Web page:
This week, it was reported that the number of people infected with measles in 2019 has exceeded the highest number of cases in a single year since 2000, when measles was declared “eliminated” in our country. At least 673 cases of measles have been reported in 22 states this year. The largest outbreak is among ultra-Orthodox Jews in Brooklyn where 334 cases have been reported in 2019 – 31 of these cases were reported just this past week. The ultra-Orthodox Jewish community in Rockland County, NY has also been hit with an outbreak.
The United States is not the only nation struggling with measles. The World Health Organization reports that 170 countries have confirmed more than 112,000 cases so far in 2019. Given that only 1 in 10 cases are reported to the WHO, the numbers are actually much higher than this.
Israel is in the midst of a very bad measles outbreak. There were 4,000 cases reported last year compared to only 30 reported in 2017. Israel does not require citizens to get vaccinations. When it comes to the measles vaccine, two million Israelis are either unvaccinated or partially vaccinated. But there is legislation being worked on that would prohibit children from going to school and fine parents/guardians who refuse to immunize their children.
Given the fact that measles is infecting people across the globe, we know that the disease is being brought into the US from various countries. This being said, the outbreak of measles within ultra-Orthodox Jewish communities in America is certainly linked to the outbreak in Israel. Measles is highly contagious. A trip to Israel, which is not uncommon for ultra-Orthodox folks who live in the affected Jewish communities in the US, a visiting Israeli family member or friend who is infected with measles, these can put someone who is not properly immune to the disease at risk.
97% of people who receive the measles vaccine are immune to the disease. Most, but certainly not all, Jews here in the United States, in Israel and across the globe do not have a problem with vaccines. There is no Jewish prohibition against getting immunized. If anything, Judaism urges us to do everything in our power to protect ourselves and those we love against dangerous diseases. Vaccinations are seen an integral part of pikuach nefesh, the Jewish concept that the preservation of life takes precedence over virtually everything else. In November 2018, the Orthodox Union and the Rabbinical Council of America issued a Joint Statement on Vaccinations. They “strongly urge[d] all parents to vaccinate their healthy children on the timetable recommended by their pediatrician.” “Jewish law” they wrote, “defers to the consensus of medical experts in determining and prescribing appropriate medical responses to illness and prevention.” They continued: “…the consensus of major poskim (halachic decisors) supports the vaccination of children to protect them from disease, to eradicate illness from the larger community through so-called herd immunity, and thus to protect others who may be vulnerable.”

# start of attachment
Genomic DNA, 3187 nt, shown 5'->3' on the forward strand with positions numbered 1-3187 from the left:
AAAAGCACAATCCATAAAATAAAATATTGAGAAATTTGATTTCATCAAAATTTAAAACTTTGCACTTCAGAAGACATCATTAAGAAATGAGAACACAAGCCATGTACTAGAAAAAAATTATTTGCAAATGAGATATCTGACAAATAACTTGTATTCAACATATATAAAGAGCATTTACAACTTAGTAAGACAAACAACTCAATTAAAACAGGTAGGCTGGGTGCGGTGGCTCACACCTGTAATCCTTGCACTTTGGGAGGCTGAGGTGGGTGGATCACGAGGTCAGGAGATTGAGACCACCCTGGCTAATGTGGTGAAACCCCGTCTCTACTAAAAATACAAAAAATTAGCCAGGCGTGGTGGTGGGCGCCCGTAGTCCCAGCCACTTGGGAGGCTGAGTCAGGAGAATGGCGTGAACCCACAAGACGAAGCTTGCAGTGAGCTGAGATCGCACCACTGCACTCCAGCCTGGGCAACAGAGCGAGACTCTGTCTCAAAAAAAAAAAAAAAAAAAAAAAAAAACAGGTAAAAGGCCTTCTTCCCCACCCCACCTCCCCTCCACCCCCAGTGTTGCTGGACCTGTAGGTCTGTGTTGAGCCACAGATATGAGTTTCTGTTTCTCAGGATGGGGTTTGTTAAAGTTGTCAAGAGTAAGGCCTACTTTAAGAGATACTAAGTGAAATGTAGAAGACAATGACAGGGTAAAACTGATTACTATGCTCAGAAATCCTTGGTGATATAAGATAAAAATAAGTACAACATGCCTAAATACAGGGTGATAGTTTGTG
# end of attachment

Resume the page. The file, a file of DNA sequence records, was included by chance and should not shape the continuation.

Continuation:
Despite the push within the Orthodox Jewish community to vaccinate, some ultra-Orthodox Jews are not doing so. There are those who believe that vaccinations are dangerous. There are those who, according to Samuel Heilman, a sociology professor at Queens College who has written several books on the Orthodox Judaism, believe the ways of the modern world are not their ways. And, there are those, especially those who are busy raising many children, who just overlook the immunization process.
It is important to point out that within the non-Orthodox Jewish world there are those who are opposed to vaccinations. As has been addressed, there are no Jewish teachings that support this opposition. On the contrary, Judaism pushes us to do everything in our power to protect ourselves and those we love from illness. The 16th-century rabbi, Moshe Isserles, taught that when a plague breaks out in a city, the inhabitants of the city must flee as soon as the outbreak begins. By sitting around and waiting, you put yourself at risk. Rabbi Isaiah Horowitz, who was a leading Jewish scholar in the late 16th and early 17thcenturies, taught that a parent who does not move his child out of a city plagued by an epidemic is responsible for the child’s fate. Let’s remember that both of these scholars were teaching before the advent of vaccinations. If there was a way to protect oneself and one’s children from a plague without having to flee, most certainly this would have been embraced by both of these sages. As the measles outbreak continues to grow, their lessons are part of the powerful voice of our tradition that implores us not to ignore the threat – but to take action to protect ourselves and those we love.
To learn more about measles and the vaccine, please click here.